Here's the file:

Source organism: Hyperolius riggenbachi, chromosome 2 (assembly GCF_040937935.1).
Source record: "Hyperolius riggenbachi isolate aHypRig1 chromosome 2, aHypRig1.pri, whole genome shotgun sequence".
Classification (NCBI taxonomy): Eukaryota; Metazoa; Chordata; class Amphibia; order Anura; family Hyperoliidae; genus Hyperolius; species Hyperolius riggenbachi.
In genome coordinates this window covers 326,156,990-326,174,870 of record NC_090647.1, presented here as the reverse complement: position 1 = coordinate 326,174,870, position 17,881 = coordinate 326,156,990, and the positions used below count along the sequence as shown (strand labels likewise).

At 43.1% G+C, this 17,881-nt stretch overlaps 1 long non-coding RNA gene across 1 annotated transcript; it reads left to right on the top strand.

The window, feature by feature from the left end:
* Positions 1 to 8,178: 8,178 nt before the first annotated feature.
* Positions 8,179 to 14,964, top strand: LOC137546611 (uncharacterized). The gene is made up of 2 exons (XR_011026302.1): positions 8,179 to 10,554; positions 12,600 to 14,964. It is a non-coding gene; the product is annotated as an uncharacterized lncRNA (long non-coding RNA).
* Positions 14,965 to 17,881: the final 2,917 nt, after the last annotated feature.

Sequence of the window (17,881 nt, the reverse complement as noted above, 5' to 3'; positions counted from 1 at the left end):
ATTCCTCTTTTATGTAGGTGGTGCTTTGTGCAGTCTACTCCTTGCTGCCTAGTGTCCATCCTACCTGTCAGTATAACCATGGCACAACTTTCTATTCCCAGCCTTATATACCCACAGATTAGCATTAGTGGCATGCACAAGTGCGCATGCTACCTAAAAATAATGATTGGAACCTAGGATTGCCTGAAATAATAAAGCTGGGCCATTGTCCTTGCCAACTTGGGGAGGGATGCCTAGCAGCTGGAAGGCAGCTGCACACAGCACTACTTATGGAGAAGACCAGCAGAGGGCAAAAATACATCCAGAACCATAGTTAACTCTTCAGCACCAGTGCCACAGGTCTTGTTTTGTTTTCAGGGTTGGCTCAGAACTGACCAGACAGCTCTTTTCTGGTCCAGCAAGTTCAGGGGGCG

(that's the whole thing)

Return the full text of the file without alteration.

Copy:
Source organism: Hyperolius riggenbachi, chromosome 2 (assembly GCF_040937935.1).
Source record: "Hyperolius riggenbachi isolate aHypRig1 chromosome 2, aHypRig1.pri, whole genome shotgun sequence".
Classification (NCBI taxonomy): Eukaryota; Metazoa; Chordata; class Amphibia; order Anura; family Hyperoliidae; genus Hyperolius; species Hyperolius riggenbachi.
In genome coordinates this window covers 326,156,990-326,174,870 of record NC_090647.1, presented here as the reverse complement: position 1 = coordinate 326,174,870, position 17,881 = coordinate 326,156,990, and the positions used below count along the sequence as shown (strand labels likewise).

At 43.1% G+C, this 17,881-nt stretch overlaps 1 long non-coding RNA gene across 1 annotated transcript; it reads left to right on the top strand.

The window, feature by feature from the left end:
* Positions 1 to 8,178: 8,178 nt before the first annotated feature.
* Positions 8,179 to 14,964, top strand: LOC137546611 (uncharacterized). The gene is made up of 2 exons (XR_011026302.1): positions 8,179 to 10,554; positions 12,600 to 14,964. It is a non-coding gene; the product is annotated as an uncharacterized lncRNA (long non-coding RNA).
* Positions 14,965 to 17,881: the final 2,917 nt, after the last annotated feature.

Sequence of the window (17,881 nt, the reverse complement as noted above, 5' to 3'; positions counted from 1 at the left end):
ATTCCTCTTTTATGTAGGTGGTGCTTTGTGCAGTCTACTCCTTGCTGCCTAGTGTCCATCCTACCTGTCAGTATAACCATGGCACAACTTTCTATTCCCAGCCTTATATACCCACAGATTAGCATTAGTGGCATGCACAAGTGCGCATGCTACCTAAAAATAATGATTGGAACCTAGGATTGCCTGAAATAATAAAGCTGGGCCATTGTCCTTGCCAACTTGGGGAGGGATGCCTAGCAGCTGGAAGGCAGCTGCACACAGCACTACTTATGGAGAAGACCAGCAGAGGGCAAAAATACATCCAGAACCATAGTTAACTCTTCAGCACCAGTGCCACAGGTCTTGTTTTGTTTTCAGGGTTGGCTCAGAACTGACCAGACAGCTCTTTTCTGGTCCAGCAAGTTCAGGGGGCG